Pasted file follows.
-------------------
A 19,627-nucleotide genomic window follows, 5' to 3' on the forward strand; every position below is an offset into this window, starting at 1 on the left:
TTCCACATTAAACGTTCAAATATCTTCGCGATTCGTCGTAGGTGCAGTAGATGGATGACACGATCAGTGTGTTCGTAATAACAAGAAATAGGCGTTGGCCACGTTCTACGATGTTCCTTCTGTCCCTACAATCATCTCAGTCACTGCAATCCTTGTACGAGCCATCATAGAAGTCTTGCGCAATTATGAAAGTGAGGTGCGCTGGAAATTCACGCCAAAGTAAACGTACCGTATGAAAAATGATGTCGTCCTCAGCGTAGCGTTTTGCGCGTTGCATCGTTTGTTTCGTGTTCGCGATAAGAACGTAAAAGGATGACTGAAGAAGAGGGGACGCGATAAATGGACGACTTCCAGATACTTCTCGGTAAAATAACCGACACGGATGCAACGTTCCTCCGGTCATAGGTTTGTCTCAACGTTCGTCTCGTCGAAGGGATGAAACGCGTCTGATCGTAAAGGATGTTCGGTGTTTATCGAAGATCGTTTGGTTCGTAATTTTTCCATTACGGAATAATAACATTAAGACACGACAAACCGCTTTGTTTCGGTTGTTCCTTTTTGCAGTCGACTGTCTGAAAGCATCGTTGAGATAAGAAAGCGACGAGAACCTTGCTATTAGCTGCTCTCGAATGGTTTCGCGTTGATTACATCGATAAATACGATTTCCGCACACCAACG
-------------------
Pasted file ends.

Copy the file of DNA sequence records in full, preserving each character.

A 19,627-nucleotide genomic window follows, 5' to 3' on the forward strand; every position below is an offset into this window, starting at 1 on the left:
TTCCACATTAAACGTTCAAATATCTTCGCGATTCGTCGTAGGTGCAGTAGATGGATGACACGATCAGTGTGTTCGTAATAACAAGAAATAGGCGTTGGCCACGTTCTACGATGTTCCTTCTGTCCCTACAATCATCTCAGTCACTGCAATCCTTGTACGAGCCATCATAGAAGTCTTGCGCAATTATGAAAGTGAGGTGCGCTGGAAATTCACGCCAAAGTAAACGTACCGTATGAAAAATGATGTCGTCCTCAGCGTAGCGTTTTGCGCGTTGCATCGTTTGTTTCGTGTTCGCGATAAGAACGTAAAAGGATGACTGAAGAAGAGGGGACGCGATAAATGGACGACTTCCAGATACTTCTCGGTAAAATAACCGACACGGATGCAACGTTCCTCCGGTCATAGGTTTGTCTCAACGTTCGTCTCGTCGAAGGGATGAAACGCGTCTGATCGTAAAGGATGTTCGGTGTTTATCGAAGATCGTTTGGTTCGTAATTTTTCCATTACGGAATAATAACATTAAGACACGACAAACCGCTTTGTTTCGGTTGTTCCTTTTTGCAGTCGACTGTCTGAAAGCATCGTTGAGATAAGAAAGCGACGAGAACCTTGCTATTAGCTGCTCTCGAATGGTTTCGCGTTGATTACATCGATAAATACGATTTCCGCACACCAACG